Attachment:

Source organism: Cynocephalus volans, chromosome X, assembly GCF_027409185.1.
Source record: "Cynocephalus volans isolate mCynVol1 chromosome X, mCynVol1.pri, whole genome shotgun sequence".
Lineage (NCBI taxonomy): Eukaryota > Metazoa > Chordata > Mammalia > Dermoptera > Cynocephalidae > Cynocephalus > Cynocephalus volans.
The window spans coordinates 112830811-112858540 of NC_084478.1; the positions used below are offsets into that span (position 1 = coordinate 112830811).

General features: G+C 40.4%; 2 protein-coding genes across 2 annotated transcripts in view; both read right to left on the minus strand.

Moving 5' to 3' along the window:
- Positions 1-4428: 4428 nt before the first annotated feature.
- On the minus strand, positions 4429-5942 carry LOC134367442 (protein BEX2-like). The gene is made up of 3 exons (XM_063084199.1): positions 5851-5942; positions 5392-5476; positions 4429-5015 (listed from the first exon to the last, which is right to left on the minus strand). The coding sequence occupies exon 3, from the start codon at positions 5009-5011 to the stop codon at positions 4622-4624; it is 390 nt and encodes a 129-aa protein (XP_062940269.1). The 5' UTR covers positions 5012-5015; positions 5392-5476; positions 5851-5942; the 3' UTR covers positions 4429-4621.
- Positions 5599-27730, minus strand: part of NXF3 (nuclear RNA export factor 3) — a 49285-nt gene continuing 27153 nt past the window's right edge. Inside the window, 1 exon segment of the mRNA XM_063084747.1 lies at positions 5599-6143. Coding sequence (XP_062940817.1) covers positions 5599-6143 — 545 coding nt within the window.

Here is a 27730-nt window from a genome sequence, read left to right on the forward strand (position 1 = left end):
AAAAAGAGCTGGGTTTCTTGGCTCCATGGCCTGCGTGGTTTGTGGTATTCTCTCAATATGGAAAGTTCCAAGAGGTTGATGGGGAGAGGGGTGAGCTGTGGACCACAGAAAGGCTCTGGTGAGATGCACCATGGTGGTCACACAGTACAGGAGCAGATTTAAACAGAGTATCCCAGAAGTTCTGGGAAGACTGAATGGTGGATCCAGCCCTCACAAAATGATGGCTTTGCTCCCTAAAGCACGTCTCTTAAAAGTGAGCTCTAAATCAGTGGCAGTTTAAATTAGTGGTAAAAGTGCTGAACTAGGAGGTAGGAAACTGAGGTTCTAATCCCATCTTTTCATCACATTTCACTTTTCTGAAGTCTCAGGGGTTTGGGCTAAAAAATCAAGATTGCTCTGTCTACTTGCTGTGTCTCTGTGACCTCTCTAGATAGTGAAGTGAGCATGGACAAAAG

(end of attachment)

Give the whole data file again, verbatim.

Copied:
Source organism: Cynocephalus volans, chromosome X, assembly GCF_027409185.1.
Source record: "Cynocephalus volans isolate mCynVol1 chromosome X, mCynVol1.pri, whole genome shotgun sequence".
Lineage (NCBI taxonomy): Eukaryota > Metazoa > Chordata > Mammalia > Dermoptera > Cynocephalidae > Cynocephalus > Cynocephalus volans.
The window spans coordinates 112830811-112858540 of NC_084478.1; the positions used below are offsets into that span (position 1 = coordinate 112830811).

General features: G+C 40.4%; 2 protein-coding genes across 2 annotated transcripts in view; both read right to left on the minus strand.

Moving 5' to 3' along the window:
- Positions 1-4428: 4428 nt before the first annotated feature.
- On the minus strand, positions 4429-5942 carry LOC134367442 (protein BEX2-like). The gene is made up of 3 exons (XM_063084199.1): positions 5851-5942; positions 5392-5476; positions 4429-5015 (listed from the first exon to the last, which is right to left on the minus strand). The coding sequence occupies exon 3, from the start codon at positions 5009-5011 to the stop codon at positions 4622-4624; it is 390 nt and encodes a 129-aa protein (XP_062940269.1). The 5' UTR covers positions 5012-5015; positions 5392-5476; positions 5851-5942; the 3' UTR covers positions 4429-4621.
- Positions 5599-27730, minus strand: part of NXF3 (nuclear RNA export factor 3) — a 49285-nt gene continuing 27153 nt past the window's right edge. Inside the window, 1 exon segment of the mRNA XM_063084747.1 lies at positions 5599-6143. Coding sequence (XP_062940817.1) covers positions 5599-6143 — 545 coding nt within the window.

Here is a 27730-nt window from a genome sequence, read left to right on the forward strand (position 1 = left end):
AAAAAGAGCTGGGTTTCTTGGCTCCATGGCCTGCGTGGTTTGTGGTATTCTCTCAATATGGAAAGTTCCAAGAGGTTGATGGGGAGAGGGGTGAGCTGTGGACCACAGAAAGGCTCTGGTGAGATGCACCATGGTGGTCACACAGTACAGGAGCAGATTTAAACAGAGTATCCCAGAAGTTCTGGGAAGACTGAATGGTGGATCCAGCCCTCACAAAATGATGGCTTTGCTCCCTAAAGCACGTCTCTTAAAAGTGAGCTCTAAATCAGTGGCAGTTTAAATTAGTGGTAAAAGTGCTGAACTAGGAGGTAGGAAACTGAGGTTCTAATCCCATCTTTTCATCACATTTCACTTTTCTGAAGTCTCAGGGGTTTGGGCTAAAAAATCAAGATTGCTCTGTCTACTTGCTGTGTCTCTGTGACCTCTCTAGATAGTGAAGTGAGCATGGACAAAAG